Dropchord Review

Dropchord Review

Aug 19, 2013

Dropchord is an arcade game, developed by Double Fine Productions – a very famous team, which is lead by Tim Schafer, of Grim Fandango, Psychonauts and Brütal Legend fame. This is their second mobile game, after Middle Manager of Justice, but it contains gameplay mechanics, quite different from the other projects of the studio. And while it’s really fresh and I’d even say innovative, it’s quite a limited experience.

Dropchord doesn’t have any story or setting, starting and ending with core gameplay. In the game, which has neon-like graphical style, and truly amazing soundtrack, the player needs to hit special buttons in several different ways. The most common one makes the player to hit the buttons inside a circle, while avoiding red crosses that spoil score, and deal damage. The hitting part is very different from simple touching of the screen. The player needs to put his fingers on two opposing sides outside of the circle that is the play area. Then, a line appears between them. This line is moving between the player’s fingers, and it has to cross the buttons in order to remove them.

Dropchord 2Dropchord consists of tons of very short “levels”, which last for a couple of seconds, packed in ten unique songs, in which the player needs to hit all of the buttons in time to get a score multiplier. Missing a single button breaks the multiplier, just as hitting a cross does. As the levels move on, more crosses start appearing, and they also start moving across the level, meaning that the line should move according to their movement, so as not to touch them. Sometimes, it’s useful to lift the fingers off the screen, so line would disappear and reappear someplace else. When a song ends, signifying the end of the level pack, player gets a score, a rating, and some sort of boost, from bonus health to some helpful power-ups. This goes on and on, until the player loses his health, breaking too many crosses, or missing on too many buttons.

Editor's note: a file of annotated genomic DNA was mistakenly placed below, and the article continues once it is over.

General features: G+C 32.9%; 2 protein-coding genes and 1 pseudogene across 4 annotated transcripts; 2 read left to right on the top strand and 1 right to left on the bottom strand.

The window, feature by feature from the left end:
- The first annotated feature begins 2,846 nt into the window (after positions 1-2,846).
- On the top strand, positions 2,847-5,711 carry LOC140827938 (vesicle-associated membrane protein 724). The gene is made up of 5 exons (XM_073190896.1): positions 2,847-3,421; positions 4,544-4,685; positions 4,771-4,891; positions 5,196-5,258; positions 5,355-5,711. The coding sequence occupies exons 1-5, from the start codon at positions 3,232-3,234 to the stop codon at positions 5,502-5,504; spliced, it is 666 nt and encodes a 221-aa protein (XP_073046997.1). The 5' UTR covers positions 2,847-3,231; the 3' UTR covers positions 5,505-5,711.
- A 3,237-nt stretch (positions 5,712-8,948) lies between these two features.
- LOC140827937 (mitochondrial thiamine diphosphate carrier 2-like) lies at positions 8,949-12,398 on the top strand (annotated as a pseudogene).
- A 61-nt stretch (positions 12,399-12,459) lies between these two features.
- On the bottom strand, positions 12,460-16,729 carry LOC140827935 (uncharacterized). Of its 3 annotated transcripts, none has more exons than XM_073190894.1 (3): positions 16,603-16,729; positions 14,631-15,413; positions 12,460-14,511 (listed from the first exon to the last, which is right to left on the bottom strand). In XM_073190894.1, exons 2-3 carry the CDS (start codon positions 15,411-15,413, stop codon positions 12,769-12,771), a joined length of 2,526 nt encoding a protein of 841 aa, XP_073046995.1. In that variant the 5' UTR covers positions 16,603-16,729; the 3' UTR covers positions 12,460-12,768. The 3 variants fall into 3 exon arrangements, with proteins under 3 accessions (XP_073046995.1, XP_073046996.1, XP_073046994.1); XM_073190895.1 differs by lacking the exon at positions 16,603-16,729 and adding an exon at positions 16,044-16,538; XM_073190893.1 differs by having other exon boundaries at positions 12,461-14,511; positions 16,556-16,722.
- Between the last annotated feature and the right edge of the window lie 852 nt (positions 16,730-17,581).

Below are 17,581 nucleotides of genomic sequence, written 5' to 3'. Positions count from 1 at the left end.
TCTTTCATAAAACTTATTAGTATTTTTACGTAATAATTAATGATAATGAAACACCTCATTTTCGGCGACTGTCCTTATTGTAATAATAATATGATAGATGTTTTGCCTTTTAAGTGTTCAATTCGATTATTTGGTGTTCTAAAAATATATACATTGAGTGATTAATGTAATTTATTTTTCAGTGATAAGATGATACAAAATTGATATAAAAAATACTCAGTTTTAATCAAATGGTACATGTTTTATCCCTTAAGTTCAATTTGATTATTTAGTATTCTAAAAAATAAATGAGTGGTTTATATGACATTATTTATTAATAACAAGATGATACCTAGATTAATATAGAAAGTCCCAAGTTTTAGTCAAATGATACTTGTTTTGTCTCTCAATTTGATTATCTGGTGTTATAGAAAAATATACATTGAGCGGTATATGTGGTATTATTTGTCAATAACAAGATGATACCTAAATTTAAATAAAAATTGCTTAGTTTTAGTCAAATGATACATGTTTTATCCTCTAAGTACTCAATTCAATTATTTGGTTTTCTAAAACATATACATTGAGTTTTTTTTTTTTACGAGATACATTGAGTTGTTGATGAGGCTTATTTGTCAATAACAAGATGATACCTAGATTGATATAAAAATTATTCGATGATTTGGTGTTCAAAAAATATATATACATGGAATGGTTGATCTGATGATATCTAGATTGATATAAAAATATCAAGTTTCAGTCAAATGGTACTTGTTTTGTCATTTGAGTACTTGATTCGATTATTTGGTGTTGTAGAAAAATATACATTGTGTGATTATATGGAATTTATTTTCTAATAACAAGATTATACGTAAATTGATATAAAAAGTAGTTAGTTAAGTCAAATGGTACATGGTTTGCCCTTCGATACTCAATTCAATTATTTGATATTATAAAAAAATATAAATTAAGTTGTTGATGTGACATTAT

I don’t know how to feel about Dropchord, because it’s very interesting and has unique gameplay – just what I’ve come to expect from Double Fine – but it really lacks features. Outside of amazing soundtrack, it barely has any actual content. More so, it was quite slow on my device, despite not featuring anything more complex than colored buttons and lines. I’d say that it would be most interesting for the people who like unusual games, music junkies, and of course, fans of Double Fine Productions. Anyway, it’s a very fresh rhythm game overall, and I personally had a blast with it, so there’s that.

Double Fine’s Upcoming Kickstarter-Funded Adventure Game Coming to Android

Double Fine’s Upcoming Kickstarter-Funded Adventure Game Coming to Android

Feb 17, 2012

Legendary game designer Tim Schafer and his studio, Double Fine Productions, have run a Kickstarter campaign for their upcoming untitled point & click adventure game. They asked for $400,000 to produce the game and a documentary on the game’s production; they got far more than that, over $1.9 million as of publication. One of the big questions with the game has been just what platforms it would release on. Thanks to the game’s, shall we say, budget surplus, Tim Schafer has confirmed that the game will be coming to Android devices. Just what Android devices is not entirely clear, because even they’re not sure yet, especially considering the game pretty much isn’t even in development yet. Tim Schafer says to expect popular devices to be supported – what these will be when the game finally releases isn’t certain, but this should prove to be a boon for Android owners, particularly as they could be getting a DRM-free version as well – something iOS owners can’t particularly expect.